The map has been warped onto a globe and shown at four orientations. The top left is the Saturn-facing hemisphere (centered at 0 E) -- Titan is tidally locked so that the same side always faces Saturn (similar to the Earth's Moon and the Earth). The bottom left is the anti-Saturn hemisphere, where Saturn is never in the sky (180 E). The top right is the leading hemisphere (faces forward in Titan's orbit, 270 E), and the bottom right is the trailing hemisphere (90 E). As we watch Titan rotate from the Earth (or HST) we see the top left rotate into the top right, the bottom left, the bottom right, ... . Note that the longitudes given are in geographical, as opposed to astronomical, coordinates, so that east longitude increases to the right on maps.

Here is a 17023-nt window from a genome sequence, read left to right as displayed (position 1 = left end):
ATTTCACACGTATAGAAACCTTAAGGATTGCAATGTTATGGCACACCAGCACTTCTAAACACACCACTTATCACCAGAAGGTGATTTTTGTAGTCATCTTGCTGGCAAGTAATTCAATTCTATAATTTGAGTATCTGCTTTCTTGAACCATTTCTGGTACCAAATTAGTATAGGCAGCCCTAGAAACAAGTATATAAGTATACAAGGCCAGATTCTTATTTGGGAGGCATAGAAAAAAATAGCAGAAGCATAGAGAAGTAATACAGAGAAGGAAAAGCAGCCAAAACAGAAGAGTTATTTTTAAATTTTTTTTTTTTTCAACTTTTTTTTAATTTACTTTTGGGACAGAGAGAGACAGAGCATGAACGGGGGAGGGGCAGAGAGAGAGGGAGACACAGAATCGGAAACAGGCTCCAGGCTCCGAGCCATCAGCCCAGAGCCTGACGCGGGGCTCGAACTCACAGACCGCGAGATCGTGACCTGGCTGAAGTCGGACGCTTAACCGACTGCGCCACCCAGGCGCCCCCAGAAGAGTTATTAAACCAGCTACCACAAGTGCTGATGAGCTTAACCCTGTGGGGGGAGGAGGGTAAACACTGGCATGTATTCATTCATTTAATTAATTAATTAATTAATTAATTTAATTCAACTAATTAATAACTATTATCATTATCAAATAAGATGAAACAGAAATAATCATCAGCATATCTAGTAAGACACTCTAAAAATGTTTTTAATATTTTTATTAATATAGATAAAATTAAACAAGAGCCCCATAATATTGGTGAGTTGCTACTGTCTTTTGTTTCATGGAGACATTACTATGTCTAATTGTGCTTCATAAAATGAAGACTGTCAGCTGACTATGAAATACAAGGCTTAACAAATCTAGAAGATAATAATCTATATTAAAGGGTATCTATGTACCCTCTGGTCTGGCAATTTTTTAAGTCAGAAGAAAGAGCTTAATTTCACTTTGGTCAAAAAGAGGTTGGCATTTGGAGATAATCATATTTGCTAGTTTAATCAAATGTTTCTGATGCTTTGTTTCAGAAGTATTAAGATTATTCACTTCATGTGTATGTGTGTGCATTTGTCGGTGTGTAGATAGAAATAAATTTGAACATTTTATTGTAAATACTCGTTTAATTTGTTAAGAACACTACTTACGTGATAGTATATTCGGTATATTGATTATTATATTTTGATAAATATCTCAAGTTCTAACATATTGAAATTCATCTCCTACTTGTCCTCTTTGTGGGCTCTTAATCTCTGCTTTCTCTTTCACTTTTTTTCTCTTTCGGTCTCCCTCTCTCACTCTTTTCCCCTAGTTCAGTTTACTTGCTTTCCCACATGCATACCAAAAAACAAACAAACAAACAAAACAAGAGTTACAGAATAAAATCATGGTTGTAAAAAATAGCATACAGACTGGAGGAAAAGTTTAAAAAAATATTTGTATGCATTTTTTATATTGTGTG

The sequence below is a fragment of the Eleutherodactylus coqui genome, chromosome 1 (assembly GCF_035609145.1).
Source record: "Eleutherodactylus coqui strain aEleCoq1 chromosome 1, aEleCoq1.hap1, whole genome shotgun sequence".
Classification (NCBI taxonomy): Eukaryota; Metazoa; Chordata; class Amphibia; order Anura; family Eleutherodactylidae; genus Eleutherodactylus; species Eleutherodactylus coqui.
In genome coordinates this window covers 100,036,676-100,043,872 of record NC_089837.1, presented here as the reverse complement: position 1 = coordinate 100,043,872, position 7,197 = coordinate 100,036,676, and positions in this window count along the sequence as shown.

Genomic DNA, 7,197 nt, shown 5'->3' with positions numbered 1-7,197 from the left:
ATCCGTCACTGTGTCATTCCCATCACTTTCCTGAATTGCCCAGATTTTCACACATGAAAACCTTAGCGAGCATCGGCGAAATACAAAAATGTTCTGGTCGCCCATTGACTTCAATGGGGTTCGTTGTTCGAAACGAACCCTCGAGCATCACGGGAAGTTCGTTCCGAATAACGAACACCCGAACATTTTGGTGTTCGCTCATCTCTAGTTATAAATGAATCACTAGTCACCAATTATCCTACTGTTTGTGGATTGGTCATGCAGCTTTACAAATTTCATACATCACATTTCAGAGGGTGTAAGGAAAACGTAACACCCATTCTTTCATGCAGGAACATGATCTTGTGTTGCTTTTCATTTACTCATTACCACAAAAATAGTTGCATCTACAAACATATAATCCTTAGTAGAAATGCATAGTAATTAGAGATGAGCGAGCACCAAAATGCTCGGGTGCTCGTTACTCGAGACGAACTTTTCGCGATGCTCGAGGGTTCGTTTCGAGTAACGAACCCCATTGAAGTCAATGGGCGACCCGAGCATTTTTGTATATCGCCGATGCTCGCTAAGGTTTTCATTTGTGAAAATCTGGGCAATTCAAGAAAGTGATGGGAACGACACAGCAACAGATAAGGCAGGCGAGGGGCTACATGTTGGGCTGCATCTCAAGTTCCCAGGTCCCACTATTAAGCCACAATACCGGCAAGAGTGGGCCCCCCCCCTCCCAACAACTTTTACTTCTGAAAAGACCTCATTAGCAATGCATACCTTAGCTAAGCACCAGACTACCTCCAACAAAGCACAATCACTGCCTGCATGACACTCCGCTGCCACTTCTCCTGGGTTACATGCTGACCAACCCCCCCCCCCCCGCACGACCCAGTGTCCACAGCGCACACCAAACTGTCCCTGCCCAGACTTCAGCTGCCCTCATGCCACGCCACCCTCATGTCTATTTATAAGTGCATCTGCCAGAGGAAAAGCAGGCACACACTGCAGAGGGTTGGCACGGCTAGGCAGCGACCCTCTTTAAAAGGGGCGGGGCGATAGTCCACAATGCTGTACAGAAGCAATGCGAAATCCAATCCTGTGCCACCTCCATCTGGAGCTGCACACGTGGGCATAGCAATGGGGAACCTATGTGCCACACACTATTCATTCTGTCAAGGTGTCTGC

These images are a mosaic made from the original 850LP images (that is, the Hubble images have not been deconvolved). The total contrast is only plus or minus about 4% of the total light collected through the filter. The solid red-brick color at the top and bottom shows regions which could not be imaged through the haze (incidentally, this color shows the average intensity). The gap in coverage extends to the equator at about 10 deg longitude (top left) due to a 96 hour gap in coverage.
University of Arizona, News Services
(Science contacts: Peter H. Smith, (602) 621-2725; Mark Lemmon, (602) 621-1485; UA Lunar and Planetary Laboratory)